iTV

The moment I read the “I’ve Cracked the TV” quote from the Steve Jobs bio, I knew what the subject of the next few months at the rumor mill would be. Here it is in context:

“‘I’d like to create an integrated television set that is completely easy to use,’ [Jobs told Isaacson]. ‘It would be seamlessly synced with all of your devices and with iCloud.’ No longer would users have to fiddle with complex remotes for DVD players and cable channels. ‘It will have the simplest user interface you could imagine. I finally cracked it.’”

That seems to be a lot more certain than Jobs was last year at the D8 conference when he took a question from an audience member. In it, he laid out some very important things that no one is really talking about.


(Flashless)

The whole clip is much more fascinating than much of what I’ve been reading over the past week. The interface that Jobs is talking about isn’t whether Apple will use Siri or 3D gestures or not. It is how to put a layer on top of everything else with a consistent UI. He gets down to the nitty gritty at 1:30-3:00:

Add a box on to the TV system. You can say well gosh I notice my HDTV has a bunch of HDMI ports on it one of them is coming from the set-top box I’ll just add another little box with another one. Well, you just end up with a table full of remotes, clutter of boxes, bunch of different UIs, and that’s the situation we have today. The only way that’s ever going to change is if you go back to step one and tear up the set top box and restart from scratch with a redesigned UI and present it to the consumer in a way they’re willing to pay for it. And right now there’s no way to do that. So that’s the problem with the TV market. We decided what product do we want the most, a better TV or a better phone? Well the phone won because there was no chance to do the TV because there’s no way to get it to market. What do we want a better TV or better tablet. Well a better tablet because there’s no way to get the TV to market. The TV is going to lose until there is a better go to market, or there’ll just be a bunch of TIVOs. That’s the fundamental problem. It’s not a problem of technology, it’s a go to market technology.

So the question becomes: How is Apple going to “tear up the set top box” and start over?

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New iPod nano storage moves to SanDisk from Toshiba, iPhone 4S BOM estimated at $203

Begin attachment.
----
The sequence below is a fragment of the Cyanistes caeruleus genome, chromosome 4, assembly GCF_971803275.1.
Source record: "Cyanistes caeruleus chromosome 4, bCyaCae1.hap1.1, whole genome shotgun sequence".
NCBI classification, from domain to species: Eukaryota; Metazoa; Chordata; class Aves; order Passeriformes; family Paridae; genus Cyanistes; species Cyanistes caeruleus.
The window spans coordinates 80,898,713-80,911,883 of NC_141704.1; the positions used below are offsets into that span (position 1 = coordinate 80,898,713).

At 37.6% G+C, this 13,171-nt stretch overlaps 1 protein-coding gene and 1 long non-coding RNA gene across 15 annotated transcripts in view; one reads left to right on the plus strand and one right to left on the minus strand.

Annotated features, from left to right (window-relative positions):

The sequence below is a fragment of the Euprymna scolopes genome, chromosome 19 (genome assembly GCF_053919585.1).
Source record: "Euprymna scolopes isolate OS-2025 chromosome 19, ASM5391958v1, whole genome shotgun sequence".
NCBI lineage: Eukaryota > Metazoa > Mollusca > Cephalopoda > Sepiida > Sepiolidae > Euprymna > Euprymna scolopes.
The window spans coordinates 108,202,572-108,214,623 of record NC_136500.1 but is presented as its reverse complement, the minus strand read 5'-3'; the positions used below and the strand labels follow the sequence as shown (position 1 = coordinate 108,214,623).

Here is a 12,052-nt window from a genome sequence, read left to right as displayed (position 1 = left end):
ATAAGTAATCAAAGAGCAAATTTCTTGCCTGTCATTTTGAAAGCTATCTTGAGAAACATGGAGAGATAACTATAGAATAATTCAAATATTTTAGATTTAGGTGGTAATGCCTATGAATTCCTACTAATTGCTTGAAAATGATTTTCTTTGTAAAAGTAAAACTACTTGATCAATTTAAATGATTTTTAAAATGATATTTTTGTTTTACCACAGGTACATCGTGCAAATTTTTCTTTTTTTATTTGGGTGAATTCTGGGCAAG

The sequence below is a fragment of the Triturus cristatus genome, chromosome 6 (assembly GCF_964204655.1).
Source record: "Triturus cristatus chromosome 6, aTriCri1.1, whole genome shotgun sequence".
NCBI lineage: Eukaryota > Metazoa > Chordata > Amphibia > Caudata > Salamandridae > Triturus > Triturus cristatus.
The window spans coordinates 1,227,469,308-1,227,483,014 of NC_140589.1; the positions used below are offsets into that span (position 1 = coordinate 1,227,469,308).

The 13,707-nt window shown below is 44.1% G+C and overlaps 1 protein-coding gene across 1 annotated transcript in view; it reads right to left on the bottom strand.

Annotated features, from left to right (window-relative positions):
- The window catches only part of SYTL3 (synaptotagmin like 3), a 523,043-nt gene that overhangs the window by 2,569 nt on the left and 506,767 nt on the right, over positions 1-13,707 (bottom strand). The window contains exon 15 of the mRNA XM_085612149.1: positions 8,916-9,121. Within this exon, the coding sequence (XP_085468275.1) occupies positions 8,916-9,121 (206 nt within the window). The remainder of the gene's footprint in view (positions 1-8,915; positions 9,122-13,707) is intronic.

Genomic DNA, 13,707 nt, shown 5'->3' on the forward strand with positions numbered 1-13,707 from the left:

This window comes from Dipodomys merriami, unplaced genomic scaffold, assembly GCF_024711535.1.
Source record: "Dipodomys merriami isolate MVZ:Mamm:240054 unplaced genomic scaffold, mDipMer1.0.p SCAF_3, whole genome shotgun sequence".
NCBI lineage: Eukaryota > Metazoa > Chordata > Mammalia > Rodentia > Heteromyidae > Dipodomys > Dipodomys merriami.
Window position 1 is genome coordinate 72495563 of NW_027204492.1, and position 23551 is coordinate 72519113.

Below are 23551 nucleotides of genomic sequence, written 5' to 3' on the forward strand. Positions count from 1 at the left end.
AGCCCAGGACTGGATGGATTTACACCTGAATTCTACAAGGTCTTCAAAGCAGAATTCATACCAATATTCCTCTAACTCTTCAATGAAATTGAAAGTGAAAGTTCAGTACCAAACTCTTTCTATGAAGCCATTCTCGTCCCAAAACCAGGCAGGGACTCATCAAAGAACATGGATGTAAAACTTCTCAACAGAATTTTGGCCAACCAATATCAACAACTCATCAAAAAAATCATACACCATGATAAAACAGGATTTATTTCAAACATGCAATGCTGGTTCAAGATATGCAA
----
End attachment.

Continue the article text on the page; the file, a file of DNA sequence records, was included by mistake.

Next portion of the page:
Toshiba-branded NAND flash module in the previous-generation iPod nano (left) and the SanDisk module in the new model (right). Click for larger.

Apple on Monday reaffirmed its dedication to the iPod family and its latest iPod nano saw a slight refresh stemming mostly from the power of software. The enhancements include an improved user interface with larger icons, sixteen new watch faces and the improved Nike+ fitness functionality (accelerometer?). Furthermore, the new interface available to the older nanos, too, via a firmware update. Apple’s diminutive music player is available in seven colors, priced at $129/$149 for the 8GB/16GB version.

Gadget experts at iFixit tore it apart and found out the device carries the same model number A1366 as its predecessor, while the part number shifted from MC688LL/A to MC689LL/A, yet another indication of the minor hardware tweaks. The device still features the same 240-by-240 pixel display which remains inseparably bonded to the front glass. Also looking at the logic board, the seventh-generation iPod nano sports three Apple-branded chips, like its predecessor.

However, Toshiba’s NAND flash module from the previous-generation model has been replaced with flash memory from SanDisk, which appears to be the only major change to the device’s internals. The battery is still soldered to the logic board and getting the display off of the device requires the use of a heat gun, just like before, iFixit noted.

Apple iPod Nano Part 1

Additionally, iFixit’s director of technical communication Miroslav Djuric confirmed to 9to5Mac via email that the new model carries an updated Apple processor, the Apple 339S0104 chip versus the Apple 33850859 silicon found in the previous model. From TechInisights, it appears that this is a repackaged Samsung processor+DRAM:

  • Apple 339S0104 stacked PoP – Samsung APL3278A01 ARM Apps Processor and 512 Mbits Mobile DDR SDRAM from Samsung K4X51323PI

    This stacked package-on-package device, once decapped, revealed another design win for Samsung (manufacturers of the A4 ARM processor).

    This package revealed a Samsung APL3278A01 ARM application processor and 512 Mb (64 Mbytes) of Mobile DDR SDRAM (part number K4X51323PI).

By the way, UBM TechInsights guesstimated that Apple is spending $203 in parts for each 32GB iPhone 4S.